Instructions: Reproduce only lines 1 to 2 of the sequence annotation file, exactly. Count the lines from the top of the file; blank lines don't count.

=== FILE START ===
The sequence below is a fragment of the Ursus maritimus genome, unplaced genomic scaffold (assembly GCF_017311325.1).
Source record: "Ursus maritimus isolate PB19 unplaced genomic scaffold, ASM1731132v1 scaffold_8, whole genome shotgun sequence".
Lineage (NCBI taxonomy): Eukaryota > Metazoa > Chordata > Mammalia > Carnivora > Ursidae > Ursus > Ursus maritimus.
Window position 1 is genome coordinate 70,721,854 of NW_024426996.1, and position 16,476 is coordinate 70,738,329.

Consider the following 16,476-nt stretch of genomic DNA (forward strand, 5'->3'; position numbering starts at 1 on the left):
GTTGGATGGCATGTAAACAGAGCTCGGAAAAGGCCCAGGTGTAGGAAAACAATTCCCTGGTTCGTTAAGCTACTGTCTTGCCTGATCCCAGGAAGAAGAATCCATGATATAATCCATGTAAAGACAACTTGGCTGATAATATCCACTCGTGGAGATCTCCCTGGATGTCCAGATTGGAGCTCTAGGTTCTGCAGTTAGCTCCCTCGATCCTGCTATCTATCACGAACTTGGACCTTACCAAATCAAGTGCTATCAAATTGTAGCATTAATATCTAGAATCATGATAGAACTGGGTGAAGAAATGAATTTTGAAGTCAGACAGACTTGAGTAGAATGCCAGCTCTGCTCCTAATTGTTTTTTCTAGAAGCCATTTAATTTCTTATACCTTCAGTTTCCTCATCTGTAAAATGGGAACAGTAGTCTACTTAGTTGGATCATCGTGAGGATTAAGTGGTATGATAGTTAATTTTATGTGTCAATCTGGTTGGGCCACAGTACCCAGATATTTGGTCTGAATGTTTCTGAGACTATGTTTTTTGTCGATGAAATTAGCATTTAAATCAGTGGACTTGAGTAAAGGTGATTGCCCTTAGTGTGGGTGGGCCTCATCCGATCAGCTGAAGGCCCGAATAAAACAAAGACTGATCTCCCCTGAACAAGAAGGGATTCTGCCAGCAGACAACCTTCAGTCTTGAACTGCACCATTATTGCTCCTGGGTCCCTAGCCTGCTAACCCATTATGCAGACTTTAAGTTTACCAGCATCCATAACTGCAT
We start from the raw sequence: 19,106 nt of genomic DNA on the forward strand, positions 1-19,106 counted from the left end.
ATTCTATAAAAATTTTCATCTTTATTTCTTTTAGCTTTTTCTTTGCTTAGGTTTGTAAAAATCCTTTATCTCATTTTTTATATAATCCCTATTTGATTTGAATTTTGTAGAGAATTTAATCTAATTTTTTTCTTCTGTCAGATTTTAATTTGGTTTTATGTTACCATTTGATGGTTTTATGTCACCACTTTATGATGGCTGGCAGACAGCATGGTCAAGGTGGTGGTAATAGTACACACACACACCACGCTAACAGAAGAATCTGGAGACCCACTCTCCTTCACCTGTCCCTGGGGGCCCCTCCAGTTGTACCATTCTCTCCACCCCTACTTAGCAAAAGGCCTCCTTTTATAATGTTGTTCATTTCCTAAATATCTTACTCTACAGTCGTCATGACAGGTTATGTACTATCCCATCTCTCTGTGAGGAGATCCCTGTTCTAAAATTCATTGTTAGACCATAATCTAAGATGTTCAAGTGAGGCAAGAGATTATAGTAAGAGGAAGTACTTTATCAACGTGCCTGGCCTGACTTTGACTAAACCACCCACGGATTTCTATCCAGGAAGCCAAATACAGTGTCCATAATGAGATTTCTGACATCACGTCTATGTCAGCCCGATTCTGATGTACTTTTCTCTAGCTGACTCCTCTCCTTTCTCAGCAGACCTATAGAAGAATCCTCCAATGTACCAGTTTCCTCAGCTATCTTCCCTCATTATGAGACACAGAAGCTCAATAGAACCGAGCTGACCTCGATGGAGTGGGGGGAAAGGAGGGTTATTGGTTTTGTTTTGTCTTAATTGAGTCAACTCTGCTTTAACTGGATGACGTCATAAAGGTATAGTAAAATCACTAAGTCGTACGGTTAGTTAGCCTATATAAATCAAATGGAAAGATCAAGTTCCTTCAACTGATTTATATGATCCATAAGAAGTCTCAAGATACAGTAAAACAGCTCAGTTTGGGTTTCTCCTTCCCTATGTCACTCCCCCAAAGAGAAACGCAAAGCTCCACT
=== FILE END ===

The sequence below is a fragment of the Ursus maritimus genome, unplaced genomic scaffold (assembly GCF_017311325.1).
Source record: "Ursus maritimus isolate PB19 unplaced genomic scaffold, ASM1731132v1 scaffold_8, whole genome shotgun sequence".